, Volume 169, Issue 2, pp 215-226

Spatial distribution and performance of Scirpus americanus ramets across a temperate intertidal marsh resource gradient

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Intertidal wetlands provide examples of plants whose performance varies in response to resource (elevation) gradients, such as light, that are primarily determined by differences in tidal flooding. The spatial distribution (using Thiessen polygons to delineate neighborhoods) and performance (ramet height, weight, basal perimeter, photosynthetic area and inflorescence weight) of Scirpus americanus Pers. ramets were measured for three plots in each of the high and low elevation extremes of a resource gradient on an intertidal marsh of the Fraser River Delta, British Columbia, Canada. Most neighborhood polygons in both sites were six-sided and their frequency exceeded that expected for a Poisson distribution (i.e., complete spatial randomness). The frequency distributions of polygon shapes between low and high marsh sites were not significantly different but there were more five-sided polygons than expected in the high marsh. Two-way ANOVA for polygon area revealed significant differences between sites (p < 0.001, high marsh polygons ∼40% the area of those in the low marsh and with significantly less variability) and shape (p < 0.001, area increases with increasing number of neighbors) but the interaction effect was not significant (p= 0.10). There were no significant correlations (p > 0.05) between polygon area and ramet performance except for one high marsh plot that had significant (p < 0.01) positive correlations for polygon area and ramet photosynthetic surface area, weight and basal perimeter. Moran’s I and Geary’s C indicated that there is generally no spatial autocorrelation for polygon shape or ramet performance as only one plot in the high marsh had a significant (p= 0.009) negative autocorrelation for ramet height. Nearest neighbor analysis revealed a clumped distribution of ramets for two low marsh and one high marsh plot; ramets in the three remaining plots were distributed randomly. Ripley’s K revealed that ramet distributions were evenly dispersed at spatial scales of ∼2 cm for one plot in the high marsh and at ∼12 cm for one plot in the low marsh. We conclude that the overall lack of an even distribution across this resource gradient may be due to a heterogeneous environment at a scale of centimeters, asynchronous shoot emergence throughout the growing season, and disturbance by grubbing geese.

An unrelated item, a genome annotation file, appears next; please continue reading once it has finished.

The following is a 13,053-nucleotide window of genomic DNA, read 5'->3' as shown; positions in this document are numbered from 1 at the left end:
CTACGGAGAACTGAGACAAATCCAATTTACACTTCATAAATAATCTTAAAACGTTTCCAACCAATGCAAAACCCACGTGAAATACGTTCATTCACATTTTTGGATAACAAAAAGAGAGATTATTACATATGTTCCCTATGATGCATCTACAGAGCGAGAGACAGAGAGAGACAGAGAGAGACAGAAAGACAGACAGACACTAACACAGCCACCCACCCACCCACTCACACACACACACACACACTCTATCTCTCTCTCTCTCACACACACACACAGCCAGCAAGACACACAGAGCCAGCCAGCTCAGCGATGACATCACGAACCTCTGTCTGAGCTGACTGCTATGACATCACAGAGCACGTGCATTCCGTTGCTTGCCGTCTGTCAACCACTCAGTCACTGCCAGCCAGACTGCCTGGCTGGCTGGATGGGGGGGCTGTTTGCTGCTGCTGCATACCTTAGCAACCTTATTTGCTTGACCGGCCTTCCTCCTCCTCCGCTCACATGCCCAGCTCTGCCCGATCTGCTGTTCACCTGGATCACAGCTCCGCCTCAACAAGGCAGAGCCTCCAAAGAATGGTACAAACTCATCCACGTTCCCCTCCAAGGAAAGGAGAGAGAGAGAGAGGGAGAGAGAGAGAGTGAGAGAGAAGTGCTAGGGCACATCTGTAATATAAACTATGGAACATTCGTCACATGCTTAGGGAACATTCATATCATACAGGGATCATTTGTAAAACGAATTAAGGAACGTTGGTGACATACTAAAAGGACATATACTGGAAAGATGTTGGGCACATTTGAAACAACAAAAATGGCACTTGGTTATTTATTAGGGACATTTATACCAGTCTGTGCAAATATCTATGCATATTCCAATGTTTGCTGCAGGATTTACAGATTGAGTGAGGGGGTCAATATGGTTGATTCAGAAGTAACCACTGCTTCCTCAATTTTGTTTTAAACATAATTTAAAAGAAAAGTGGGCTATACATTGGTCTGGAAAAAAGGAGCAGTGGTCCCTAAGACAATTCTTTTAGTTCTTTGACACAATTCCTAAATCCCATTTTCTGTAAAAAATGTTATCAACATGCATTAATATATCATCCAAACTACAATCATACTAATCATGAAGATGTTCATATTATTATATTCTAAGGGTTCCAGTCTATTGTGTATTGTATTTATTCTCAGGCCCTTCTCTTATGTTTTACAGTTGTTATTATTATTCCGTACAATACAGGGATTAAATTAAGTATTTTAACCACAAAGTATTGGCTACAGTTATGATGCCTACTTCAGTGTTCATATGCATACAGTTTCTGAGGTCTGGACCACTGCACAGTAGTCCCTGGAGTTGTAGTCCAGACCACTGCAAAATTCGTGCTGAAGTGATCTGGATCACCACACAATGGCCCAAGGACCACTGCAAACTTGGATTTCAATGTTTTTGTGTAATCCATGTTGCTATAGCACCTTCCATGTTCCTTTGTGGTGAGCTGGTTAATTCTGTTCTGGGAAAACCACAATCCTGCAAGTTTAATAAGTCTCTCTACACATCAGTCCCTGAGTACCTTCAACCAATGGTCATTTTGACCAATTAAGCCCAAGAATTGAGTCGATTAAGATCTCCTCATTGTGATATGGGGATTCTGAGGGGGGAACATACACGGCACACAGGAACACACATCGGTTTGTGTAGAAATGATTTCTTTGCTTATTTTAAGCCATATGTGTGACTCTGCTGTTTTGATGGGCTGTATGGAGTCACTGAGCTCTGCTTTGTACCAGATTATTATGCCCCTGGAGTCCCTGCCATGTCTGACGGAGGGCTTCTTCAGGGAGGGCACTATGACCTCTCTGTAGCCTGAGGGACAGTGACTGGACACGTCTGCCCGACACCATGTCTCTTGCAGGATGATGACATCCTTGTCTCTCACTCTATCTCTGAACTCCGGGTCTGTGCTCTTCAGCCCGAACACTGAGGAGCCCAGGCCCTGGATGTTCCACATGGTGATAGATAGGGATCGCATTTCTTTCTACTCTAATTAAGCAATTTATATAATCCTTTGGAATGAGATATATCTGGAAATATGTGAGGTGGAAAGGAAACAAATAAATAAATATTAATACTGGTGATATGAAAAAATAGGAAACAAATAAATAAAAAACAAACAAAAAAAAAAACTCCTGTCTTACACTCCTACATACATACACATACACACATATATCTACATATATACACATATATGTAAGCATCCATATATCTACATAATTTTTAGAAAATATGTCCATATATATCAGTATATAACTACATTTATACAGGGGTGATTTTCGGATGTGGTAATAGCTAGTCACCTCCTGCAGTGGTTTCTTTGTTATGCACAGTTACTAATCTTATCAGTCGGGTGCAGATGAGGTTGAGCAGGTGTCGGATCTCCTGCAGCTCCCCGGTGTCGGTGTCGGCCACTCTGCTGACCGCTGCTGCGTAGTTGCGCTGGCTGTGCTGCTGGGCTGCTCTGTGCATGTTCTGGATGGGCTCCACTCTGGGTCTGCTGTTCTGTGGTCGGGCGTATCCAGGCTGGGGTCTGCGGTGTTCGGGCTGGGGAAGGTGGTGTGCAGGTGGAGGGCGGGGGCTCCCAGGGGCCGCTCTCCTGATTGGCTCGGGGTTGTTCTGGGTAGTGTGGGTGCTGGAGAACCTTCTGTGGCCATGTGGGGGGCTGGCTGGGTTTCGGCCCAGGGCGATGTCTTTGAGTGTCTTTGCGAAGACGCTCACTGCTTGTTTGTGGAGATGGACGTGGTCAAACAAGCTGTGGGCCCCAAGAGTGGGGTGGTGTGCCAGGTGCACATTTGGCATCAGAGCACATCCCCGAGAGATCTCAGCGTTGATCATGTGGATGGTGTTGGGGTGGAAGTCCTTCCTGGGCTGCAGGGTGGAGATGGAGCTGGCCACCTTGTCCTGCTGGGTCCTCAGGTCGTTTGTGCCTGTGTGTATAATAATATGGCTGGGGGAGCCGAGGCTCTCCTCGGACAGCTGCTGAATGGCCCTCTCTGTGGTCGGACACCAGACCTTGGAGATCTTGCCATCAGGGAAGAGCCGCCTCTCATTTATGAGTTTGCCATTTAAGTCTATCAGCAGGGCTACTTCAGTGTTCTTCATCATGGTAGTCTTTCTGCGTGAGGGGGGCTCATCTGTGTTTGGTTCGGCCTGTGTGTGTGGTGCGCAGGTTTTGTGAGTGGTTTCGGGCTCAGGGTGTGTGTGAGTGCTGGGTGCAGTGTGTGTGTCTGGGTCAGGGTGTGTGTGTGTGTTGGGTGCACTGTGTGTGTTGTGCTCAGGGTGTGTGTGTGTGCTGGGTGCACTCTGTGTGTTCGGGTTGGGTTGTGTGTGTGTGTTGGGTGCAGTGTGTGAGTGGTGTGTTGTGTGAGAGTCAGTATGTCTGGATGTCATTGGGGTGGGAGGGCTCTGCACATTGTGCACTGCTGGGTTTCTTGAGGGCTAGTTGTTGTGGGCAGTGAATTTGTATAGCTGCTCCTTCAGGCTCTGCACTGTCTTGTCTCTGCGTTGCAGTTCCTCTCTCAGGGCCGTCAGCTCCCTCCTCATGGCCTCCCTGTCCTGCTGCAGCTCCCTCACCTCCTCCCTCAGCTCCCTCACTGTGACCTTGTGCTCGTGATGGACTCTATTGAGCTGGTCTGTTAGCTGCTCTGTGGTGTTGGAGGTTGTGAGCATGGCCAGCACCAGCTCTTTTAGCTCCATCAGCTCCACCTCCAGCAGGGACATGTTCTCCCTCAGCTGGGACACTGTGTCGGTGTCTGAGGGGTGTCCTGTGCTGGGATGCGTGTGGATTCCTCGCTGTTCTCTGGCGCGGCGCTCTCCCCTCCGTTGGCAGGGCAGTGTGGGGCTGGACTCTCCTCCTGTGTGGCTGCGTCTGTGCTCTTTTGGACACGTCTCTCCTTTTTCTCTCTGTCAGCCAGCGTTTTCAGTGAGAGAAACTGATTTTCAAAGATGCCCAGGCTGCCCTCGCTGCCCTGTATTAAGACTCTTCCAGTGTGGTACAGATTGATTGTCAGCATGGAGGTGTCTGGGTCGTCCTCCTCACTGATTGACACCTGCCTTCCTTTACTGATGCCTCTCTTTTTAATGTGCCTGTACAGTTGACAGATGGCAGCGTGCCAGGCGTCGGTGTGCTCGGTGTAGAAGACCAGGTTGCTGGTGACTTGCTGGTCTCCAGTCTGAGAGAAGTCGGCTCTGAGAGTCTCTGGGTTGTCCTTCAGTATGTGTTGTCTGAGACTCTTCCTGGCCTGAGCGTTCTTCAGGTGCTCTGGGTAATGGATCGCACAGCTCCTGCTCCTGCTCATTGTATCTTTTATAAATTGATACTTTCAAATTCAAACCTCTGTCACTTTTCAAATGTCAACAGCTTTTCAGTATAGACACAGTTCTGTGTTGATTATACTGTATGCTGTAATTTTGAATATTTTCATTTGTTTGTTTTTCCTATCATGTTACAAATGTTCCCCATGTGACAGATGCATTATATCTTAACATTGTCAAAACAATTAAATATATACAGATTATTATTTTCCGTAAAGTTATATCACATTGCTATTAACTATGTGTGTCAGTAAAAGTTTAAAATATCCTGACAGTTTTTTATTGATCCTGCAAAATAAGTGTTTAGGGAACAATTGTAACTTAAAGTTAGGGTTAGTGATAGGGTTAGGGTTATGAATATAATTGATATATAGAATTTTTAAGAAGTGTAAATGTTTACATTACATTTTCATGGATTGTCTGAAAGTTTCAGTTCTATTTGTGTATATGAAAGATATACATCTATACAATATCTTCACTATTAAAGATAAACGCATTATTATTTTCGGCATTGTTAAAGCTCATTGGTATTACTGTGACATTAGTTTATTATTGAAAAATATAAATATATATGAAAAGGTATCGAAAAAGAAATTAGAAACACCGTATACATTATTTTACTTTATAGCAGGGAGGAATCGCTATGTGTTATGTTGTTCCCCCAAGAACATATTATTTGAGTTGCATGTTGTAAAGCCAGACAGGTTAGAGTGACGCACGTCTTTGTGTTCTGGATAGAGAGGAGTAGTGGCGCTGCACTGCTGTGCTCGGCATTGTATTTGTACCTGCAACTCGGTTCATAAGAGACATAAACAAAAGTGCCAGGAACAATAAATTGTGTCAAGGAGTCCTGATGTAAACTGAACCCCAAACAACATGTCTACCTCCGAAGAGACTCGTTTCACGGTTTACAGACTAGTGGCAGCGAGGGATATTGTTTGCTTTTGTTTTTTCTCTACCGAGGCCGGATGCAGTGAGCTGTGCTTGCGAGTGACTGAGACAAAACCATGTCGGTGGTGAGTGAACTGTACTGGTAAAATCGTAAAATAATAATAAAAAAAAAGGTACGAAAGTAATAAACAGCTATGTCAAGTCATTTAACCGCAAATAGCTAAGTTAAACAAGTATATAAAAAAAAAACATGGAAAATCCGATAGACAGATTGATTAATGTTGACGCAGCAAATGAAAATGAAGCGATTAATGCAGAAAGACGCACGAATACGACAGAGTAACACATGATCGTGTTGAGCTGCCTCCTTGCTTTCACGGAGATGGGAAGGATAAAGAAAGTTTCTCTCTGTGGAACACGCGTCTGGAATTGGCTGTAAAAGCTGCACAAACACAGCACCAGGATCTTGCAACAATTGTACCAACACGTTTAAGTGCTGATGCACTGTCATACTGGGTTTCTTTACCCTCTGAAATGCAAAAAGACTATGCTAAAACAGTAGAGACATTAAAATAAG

This revised version was published online in June 2006 with corrections to the Cover Date.